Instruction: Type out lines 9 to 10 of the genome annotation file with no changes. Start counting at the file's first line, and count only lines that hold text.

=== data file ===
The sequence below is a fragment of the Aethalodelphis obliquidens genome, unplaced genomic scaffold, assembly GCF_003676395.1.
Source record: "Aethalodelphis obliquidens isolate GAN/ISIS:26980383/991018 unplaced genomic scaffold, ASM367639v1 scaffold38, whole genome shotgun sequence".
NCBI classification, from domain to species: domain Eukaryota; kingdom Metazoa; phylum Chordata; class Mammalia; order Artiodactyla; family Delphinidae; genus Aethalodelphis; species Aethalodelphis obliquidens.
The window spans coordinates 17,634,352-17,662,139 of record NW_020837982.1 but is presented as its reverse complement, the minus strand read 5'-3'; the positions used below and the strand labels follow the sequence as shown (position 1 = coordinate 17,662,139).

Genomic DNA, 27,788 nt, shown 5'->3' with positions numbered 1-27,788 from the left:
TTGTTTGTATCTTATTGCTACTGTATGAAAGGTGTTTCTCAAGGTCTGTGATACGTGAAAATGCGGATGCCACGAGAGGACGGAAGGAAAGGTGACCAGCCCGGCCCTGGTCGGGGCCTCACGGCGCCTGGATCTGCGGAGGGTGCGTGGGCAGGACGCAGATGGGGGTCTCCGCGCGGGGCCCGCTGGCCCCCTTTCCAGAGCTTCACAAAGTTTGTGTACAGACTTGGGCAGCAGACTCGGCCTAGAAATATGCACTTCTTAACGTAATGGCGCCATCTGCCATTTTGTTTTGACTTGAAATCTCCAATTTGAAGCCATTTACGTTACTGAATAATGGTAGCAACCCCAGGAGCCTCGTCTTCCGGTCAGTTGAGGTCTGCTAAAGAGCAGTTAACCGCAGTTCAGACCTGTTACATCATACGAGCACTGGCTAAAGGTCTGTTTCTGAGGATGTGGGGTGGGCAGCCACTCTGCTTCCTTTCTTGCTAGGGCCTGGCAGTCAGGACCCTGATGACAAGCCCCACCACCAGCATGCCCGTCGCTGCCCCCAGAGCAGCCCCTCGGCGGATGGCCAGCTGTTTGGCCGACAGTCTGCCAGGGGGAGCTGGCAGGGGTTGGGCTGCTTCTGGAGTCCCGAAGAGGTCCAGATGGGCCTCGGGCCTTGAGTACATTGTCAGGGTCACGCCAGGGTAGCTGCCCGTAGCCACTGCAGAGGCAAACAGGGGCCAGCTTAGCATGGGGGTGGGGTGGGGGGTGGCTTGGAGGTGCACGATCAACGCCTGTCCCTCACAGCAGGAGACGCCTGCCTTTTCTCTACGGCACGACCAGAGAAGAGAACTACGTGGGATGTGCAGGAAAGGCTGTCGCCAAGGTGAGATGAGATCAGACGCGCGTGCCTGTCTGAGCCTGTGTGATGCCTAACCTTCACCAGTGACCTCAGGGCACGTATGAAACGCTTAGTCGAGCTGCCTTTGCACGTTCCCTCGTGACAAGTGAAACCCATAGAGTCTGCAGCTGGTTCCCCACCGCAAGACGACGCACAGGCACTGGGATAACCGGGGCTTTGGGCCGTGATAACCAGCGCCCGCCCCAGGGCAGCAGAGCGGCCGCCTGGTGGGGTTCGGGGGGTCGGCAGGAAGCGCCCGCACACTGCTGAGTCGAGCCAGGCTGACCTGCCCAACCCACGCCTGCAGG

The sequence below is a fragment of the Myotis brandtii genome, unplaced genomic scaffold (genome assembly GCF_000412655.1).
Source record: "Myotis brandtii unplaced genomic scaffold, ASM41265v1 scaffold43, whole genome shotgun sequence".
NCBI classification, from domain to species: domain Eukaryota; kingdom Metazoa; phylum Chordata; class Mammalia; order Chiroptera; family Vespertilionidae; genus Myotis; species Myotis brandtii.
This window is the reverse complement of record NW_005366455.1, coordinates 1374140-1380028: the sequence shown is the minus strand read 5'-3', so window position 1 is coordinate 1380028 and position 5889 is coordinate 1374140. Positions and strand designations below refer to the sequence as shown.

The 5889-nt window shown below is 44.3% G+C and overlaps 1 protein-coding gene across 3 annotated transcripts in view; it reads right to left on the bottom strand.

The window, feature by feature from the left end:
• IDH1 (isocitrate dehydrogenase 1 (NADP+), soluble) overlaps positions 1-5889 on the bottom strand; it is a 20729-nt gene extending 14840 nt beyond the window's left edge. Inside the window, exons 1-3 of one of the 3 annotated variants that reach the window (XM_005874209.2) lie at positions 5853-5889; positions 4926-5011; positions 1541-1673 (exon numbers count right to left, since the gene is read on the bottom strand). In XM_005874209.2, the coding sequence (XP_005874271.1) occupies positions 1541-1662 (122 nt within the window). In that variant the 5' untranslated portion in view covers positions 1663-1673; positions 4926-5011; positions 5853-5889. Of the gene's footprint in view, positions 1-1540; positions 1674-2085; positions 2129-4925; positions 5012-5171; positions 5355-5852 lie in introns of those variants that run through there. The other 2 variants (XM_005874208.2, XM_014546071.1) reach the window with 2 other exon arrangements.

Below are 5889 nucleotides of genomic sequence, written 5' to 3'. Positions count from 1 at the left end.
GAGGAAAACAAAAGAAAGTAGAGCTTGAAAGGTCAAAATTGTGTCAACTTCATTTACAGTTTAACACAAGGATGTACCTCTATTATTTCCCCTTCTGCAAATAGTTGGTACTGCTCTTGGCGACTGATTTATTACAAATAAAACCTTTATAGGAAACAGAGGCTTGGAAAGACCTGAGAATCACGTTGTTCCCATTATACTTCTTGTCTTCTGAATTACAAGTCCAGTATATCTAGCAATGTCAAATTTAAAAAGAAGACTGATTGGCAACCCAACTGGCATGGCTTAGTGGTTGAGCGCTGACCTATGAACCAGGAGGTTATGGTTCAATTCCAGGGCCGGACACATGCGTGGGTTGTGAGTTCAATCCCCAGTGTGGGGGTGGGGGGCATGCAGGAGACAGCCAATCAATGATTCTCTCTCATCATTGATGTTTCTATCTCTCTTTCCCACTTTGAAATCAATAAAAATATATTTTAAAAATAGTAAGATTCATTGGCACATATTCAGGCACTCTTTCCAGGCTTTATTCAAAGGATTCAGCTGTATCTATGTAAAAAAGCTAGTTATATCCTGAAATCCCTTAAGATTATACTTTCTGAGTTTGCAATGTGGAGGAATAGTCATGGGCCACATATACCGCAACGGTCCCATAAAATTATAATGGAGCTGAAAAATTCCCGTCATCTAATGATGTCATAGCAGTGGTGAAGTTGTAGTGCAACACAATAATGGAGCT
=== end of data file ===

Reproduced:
NCBI classification, from domain to species: domain Eukaryota; kingdom Metazoa; phylum Chordata; class Mammalia; order Chiroptera; family Vespertilionidae; genus Myotis; species Myotis brandtii.
This window is the reverse complement of record NW_005366455.1, coordinates 1374140-1380028: the sequence shown is the minus strand read 5'-3', so window position 1 is coordinate 1380028 and position 5889 is coordinate 1374140. Positions and strand designations below refer to the sequence as shown.